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Info (Zip) - 4.0Mb The Relay Log

The relay log, like the binary log, consists of a set of numbered files containing events that describe database changes, and an index file that contains the names of all used relay log files. The default location for relay log files is the data directory.

The term relay log file generally denotes an individual numbered file containing database events. The term relay log collectively denotes the set of numbered relay log files plus the index file.

Relay log files have the same format as binary log files and can be read using mysqlbinlog (see Section 6.6.9, “mysqlbinlog — Utility for Processing Binary Log Files”). If binary log transaction compression is in use, transaction payloads written to the relay log are compressed in the same way as for the binary log. For more information on binary log transaction compression, see Section, “Binary Log Transaction Compression”.

For the default replication channel, relay log file names have the default form host_name-relay-bin.nnnnnn, where host_name is the name of the replica server host and nnnnnn is a sequence number. Successive relay log files are created using successive sequence numbers, beginning with 000001. For non-default replication channels, the default base name is host_name-relay-bin-channel, where channel is the name of the replication channel recorded in the relay log.

The replica uses an index file to track the relay log files currently in use. The default relay log index file name is host_name-relay-bin.index for the default channel, and host_name-relay-bin-channel.index for non-default replication channels.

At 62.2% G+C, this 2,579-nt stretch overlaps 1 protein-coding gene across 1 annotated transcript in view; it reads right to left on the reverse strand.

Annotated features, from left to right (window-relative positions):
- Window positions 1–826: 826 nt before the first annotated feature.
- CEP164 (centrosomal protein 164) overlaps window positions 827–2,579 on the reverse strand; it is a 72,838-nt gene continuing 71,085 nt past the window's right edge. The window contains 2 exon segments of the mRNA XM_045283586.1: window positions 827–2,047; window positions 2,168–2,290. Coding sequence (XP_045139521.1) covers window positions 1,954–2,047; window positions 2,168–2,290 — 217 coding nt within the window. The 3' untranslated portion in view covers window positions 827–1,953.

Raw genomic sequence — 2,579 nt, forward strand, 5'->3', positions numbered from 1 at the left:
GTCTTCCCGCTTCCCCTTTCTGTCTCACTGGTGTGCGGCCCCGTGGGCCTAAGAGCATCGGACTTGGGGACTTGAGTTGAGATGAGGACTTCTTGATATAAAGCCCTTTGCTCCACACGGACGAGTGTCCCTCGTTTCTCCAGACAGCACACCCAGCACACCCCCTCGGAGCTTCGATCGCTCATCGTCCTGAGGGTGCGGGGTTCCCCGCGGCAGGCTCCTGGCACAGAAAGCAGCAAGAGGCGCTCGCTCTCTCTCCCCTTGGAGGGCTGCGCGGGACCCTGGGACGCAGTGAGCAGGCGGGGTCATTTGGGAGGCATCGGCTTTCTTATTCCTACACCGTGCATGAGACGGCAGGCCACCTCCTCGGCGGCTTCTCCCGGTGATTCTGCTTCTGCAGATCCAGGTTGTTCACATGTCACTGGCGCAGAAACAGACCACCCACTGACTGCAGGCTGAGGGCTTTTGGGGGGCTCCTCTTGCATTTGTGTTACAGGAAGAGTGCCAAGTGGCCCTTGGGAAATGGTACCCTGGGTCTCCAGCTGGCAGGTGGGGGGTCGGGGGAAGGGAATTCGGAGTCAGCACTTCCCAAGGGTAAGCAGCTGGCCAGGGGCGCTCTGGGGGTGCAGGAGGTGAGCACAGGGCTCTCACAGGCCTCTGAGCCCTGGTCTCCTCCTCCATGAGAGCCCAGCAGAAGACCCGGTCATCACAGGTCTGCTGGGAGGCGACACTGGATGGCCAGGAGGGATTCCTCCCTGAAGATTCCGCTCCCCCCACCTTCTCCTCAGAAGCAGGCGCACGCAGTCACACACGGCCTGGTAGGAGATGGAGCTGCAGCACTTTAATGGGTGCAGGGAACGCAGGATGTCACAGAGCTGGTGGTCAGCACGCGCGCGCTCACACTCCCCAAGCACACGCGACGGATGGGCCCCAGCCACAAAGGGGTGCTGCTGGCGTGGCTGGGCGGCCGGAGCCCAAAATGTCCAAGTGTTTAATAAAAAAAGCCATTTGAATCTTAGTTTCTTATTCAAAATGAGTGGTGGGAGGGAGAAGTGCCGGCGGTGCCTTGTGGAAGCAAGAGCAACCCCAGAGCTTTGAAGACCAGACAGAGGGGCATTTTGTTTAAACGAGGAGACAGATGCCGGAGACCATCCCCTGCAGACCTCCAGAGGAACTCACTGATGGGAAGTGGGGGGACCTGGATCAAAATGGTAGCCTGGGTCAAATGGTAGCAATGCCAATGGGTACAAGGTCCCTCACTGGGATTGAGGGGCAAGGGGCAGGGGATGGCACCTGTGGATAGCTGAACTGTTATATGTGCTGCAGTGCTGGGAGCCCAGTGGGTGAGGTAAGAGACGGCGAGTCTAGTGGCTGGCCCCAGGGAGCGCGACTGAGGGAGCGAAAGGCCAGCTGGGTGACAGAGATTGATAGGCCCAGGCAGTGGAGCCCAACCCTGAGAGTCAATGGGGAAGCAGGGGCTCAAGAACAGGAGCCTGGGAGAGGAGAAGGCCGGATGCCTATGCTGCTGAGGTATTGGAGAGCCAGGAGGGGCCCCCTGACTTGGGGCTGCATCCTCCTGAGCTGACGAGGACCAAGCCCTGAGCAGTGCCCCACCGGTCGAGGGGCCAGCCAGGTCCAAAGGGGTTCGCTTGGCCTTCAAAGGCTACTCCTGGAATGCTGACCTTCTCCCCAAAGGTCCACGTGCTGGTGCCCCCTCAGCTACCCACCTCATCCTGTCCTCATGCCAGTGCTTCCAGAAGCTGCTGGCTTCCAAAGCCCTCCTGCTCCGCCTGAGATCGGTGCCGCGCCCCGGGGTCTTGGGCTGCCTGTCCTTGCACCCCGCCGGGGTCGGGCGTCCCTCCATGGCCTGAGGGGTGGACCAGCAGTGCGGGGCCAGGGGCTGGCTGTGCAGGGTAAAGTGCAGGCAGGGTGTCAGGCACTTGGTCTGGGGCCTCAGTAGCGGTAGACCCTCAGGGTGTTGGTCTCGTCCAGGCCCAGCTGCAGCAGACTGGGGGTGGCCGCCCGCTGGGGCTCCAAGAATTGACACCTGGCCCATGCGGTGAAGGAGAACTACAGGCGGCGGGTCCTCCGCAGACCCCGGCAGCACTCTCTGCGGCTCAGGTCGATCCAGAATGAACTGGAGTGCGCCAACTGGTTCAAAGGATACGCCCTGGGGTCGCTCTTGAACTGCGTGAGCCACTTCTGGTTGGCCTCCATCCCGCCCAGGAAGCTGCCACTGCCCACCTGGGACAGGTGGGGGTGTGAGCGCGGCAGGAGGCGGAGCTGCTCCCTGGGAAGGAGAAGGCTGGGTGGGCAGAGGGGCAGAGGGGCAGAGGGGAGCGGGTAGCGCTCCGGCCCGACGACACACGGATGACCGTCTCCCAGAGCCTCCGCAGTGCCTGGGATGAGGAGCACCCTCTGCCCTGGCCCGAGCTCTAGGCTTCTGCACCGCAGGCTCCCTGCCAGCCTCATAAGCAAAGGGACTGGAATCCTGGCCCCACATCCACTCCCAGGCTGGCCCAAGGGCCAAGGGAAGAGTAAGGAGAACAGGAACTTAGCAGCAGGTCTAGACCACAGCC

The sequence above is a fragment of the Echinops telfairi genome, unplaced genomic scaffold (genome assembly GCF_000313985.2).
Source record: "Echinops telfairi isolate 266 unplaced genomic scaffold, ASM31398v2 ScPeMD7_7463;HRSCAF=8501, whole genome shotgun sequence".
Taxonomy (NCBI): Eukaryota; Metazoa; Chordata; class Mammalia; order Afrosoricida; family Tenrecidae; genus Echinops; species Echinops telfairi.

The default relay log file and relay log index file names and locations can be overridden with, respectively, the relay_log and relay_log_index system variables (see Section 19.1.6, “Replication and Binary Logging Options and Variables”).

If a replica uses the default host-based relay log file names, changing a replica's host name after replication has been set up can cause replication to fail with the errors Failed to open the relay log and Could not find target log during relay log initialization. This is a known issue (see Bug #2122). If you anticipate that a replica's host name might change in the future (for example, if networking is set up on the replica such that its host name can be modified using DHCP), you can avoid this issue entirely by using the relay_log and relay_log_index system variables to specify relay log file names explicitly when you initially set up the replica. This causes the names to be independent of server host name changes.

If you encounter the issue after replication has already begun, one way to work around it is to stop the replica server, prepend the contents of the old relay log index file to the new one, and then restart the replica. On a Unix system, this can be done as shown here:

$> cat new_relay_log_name.index >> old_relay_log_name.index
$> mv old_relay_log_name.index new_relay_log_name.index

A replica server creates a new relay log file under the following conditions:

  • Each time the replication I/O (receiver) thread starts.

  • When the logs are flushed (for example, with FLUSH LOGS or mysqladmin flush-logs).

  • When the size of the current relay log file becomes too large, which is determined as follows:

The replication SQL (applier) thread automatically deletes each relay log file after it has executed all events in the file and no longer needs it. There is no explicit mechanism for deleting relay logs because the replication SQL thread takes care of doing so. However, FLUSH LOGS rotates relay logs, which influences when the replication SQL thread deletes them.